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Overview: Sub-Saharan Africa and the East Indies

In the sixteenth century, Portugal overwhelmingly dominated European trade with sub-Saharan Africa and the East Indies. West Africa, because of its proximity to Brazil, had particular commercial importance. Slaves, needed for sugar production in Brazil, were shipped from the west coast of Africa in large numbers, though they were also captured and sent to the Americas from Portuguese-ruled areas of the coast of East Africa. Among the traders who became involved in this human trafficking were New Christians, who in Portuguese Africa were safe from inquisitorial persecution. However, most of the traders came for short periods before moving elsewhere, since the Portuguese did not regard the coast of Africa as a desirable place for settlement.

The situation in Portuguese Asia was different. There, Portuguese subjects settled permanently at important trading outposts. A few conversos and practicing Jews settled in Ormuz in the Persian Gulf. But they were confronted by an actively missionizing Jesuit presence, and this, along with the comparatively unattractive conditions of life, kept their numbers small. Our best knowledge of the New Christian presence comes from the Inquisition records of the Goa tribunal, which was established in 1560 as a response to complaints about New Christian judaizing. Among the East Indian New Christians prosecuted for heresy, a number were burned at the stake at Goan autos-da-fé.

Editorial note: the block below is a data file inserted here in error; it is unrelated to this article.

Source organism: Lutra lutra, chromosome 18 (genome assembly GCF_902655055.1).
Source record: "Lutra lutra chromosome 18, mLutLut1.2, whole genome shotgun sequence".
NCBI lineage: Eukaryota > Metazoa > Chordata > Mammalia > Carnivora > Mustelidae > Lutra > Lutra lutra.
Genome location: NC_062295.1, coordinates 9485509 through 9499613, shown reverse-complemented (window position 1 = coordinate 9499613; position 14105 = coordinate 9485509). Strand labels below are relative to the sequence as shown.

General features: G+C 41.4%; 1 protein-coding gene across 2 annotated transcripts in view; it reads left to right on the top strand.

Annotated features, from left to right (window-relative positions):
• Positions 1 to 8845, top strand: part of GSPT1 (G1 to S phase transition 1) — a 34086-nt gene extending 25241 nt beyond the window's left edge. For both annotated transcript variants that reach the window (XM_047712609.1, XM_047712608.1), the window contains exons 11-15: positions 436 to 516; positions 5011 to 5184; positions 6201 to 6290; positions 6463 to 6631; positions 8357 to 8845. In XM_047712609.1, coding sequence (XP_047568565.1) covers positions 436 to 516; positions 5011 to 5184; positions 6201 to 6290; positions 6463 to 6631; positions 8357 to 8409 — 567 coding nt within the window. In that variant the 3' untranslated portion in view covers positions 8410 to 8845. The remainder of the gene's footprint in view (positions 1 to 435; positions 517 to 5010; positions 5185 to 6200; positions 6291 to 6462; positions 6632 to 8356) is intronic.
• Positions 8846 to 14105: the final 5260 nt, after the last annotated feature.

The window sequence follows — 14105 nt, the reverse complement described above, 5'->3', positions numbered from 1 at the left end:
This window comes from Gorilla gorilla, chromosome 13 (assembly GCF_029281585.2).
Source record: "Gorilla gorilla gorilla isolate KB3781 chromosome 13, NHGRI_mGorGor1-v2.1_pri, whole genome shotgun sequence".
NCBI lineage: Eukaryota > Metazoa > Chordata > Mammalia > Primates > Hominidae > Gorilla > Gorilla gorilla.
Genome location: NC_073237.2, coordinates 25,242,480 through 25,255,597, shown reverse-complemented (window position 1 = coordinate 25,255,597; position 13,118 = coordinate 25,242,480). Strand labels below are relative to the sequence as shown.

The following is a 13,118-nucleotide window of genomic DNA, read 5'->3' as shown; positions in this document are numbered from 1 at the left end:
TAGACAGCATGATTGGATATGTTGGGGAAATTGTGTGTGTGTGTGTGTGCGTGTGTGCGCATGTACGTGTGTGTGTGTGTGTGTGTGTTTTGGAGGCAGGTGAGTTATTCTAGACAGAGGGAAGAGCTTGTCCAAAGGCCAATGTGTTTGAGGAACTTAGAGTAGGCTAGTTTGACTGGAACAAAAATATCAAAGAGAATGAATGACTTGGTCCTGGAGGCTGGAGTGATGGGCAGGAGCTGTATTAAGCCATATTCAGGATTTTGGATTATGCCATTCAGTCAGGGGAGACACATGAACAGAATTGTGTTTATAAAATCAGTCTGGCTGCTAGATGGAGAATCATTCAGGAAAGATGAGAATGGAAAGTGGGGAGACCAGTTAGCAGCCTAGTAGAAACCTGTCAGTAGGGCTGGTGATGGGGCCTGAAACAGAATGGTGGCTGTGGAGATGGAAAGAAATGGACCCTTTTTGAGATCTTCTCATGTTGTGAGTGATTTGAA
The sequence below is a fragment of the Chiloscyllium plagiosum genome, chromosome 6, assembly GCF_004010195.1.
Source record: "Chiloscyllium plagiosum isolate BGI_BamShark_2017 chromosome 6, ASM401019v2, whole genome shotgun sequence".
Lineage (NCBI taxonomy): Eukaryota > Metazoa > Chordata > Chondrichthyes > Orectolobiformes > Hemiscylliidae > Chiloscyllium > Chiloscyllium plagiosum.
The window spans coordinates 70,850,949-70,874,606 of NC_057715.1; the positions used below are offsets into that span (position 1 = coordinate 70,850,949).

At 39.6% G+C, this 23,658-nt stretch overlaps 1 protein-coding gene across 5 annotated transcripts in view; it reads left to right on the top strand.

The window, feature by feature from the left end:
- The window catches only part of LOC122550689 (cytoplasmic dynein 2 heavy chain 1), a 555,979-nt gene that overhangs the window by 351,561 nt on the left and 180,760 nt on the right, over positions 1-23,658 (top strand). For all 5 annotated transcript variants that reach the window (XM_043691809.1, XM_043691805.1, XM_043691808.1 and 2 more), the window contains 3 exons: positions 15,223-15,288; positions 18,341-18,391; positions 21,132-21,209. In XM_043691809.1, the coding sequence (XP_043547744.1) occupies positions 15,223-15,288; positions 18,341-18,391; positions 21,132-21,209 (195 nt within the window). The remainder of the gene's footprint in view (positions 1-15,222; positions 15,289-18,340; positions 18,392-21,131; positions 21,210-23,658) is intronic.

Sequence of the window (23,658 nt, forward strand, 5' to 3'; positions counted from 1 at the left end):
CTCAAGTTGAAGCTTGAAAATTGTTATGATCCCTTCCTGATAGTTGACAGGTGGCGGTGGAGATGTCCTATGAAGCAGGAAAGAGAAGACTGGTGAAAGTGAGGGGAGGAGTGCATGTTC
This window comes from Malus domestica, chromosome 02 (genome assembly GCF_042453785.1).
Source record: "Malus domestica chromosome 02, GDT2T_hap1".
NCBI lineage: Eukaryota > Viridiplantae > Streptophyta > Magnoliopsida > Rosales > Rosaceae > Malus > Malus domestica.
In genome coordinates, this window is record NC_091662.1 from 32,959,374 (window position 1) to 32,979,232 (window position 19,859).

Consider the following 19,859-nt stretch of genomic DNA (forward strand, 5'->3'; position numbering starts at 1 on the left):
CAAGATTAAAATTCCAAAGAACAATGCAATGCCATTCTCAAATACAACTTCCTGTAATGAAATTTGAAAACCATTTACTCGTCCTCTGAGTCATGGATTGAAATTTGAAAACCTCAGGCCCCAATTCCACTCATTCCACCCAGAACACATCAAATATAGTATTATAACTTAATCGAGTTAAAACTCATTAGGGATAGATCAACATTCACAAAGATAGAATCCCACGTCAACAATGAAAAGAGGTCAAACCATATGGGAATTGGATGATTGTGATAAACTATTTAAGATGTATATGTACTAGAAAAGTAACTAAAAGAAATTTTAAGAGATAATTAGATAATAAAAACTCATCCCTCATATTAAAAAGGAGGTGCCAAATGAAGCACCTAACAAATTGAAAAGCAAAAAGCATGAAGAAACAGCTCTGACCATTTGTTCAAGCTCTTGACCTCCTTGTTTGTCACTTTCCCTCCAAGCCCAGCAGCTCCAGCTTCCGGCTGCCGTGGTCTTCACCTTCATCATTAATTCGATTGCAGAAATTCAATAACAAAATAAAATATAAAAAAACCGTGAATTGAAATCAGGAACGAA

Within the Portuguese East Indian sphere, it was only in Cochin on the Malabar coast that a long-established Jewish community continued to thrive. It was able to do so because it enjoyed the protection of the rajah of Cochin. Among the newcomers who settled there in the early sixteenth century were Jews and New Christians from Spain and Portugal.

Once Portuguese hegemony in the East Indies was challenged by the Netherlands, England, and France in the seventeenth century, a greater opening was created for Jewish settlement. Still, it was only in Cochin, after the Dutch captured it in 1663, that a Sephardic Jewish community thrived and developed strong ties to the Portuguese-Jewish diaspora. In 1686, the Portuguese-Jewish community of Amsterdam sent a delegation to Cochin, collecting information about the community and bringing to it Hebrew books produced by the Amsterdam presses. The strong tie between the Amsterdam Jews and the Jews of Cochin was maintained until Dutch rule came to an end in Cochin in 1795.

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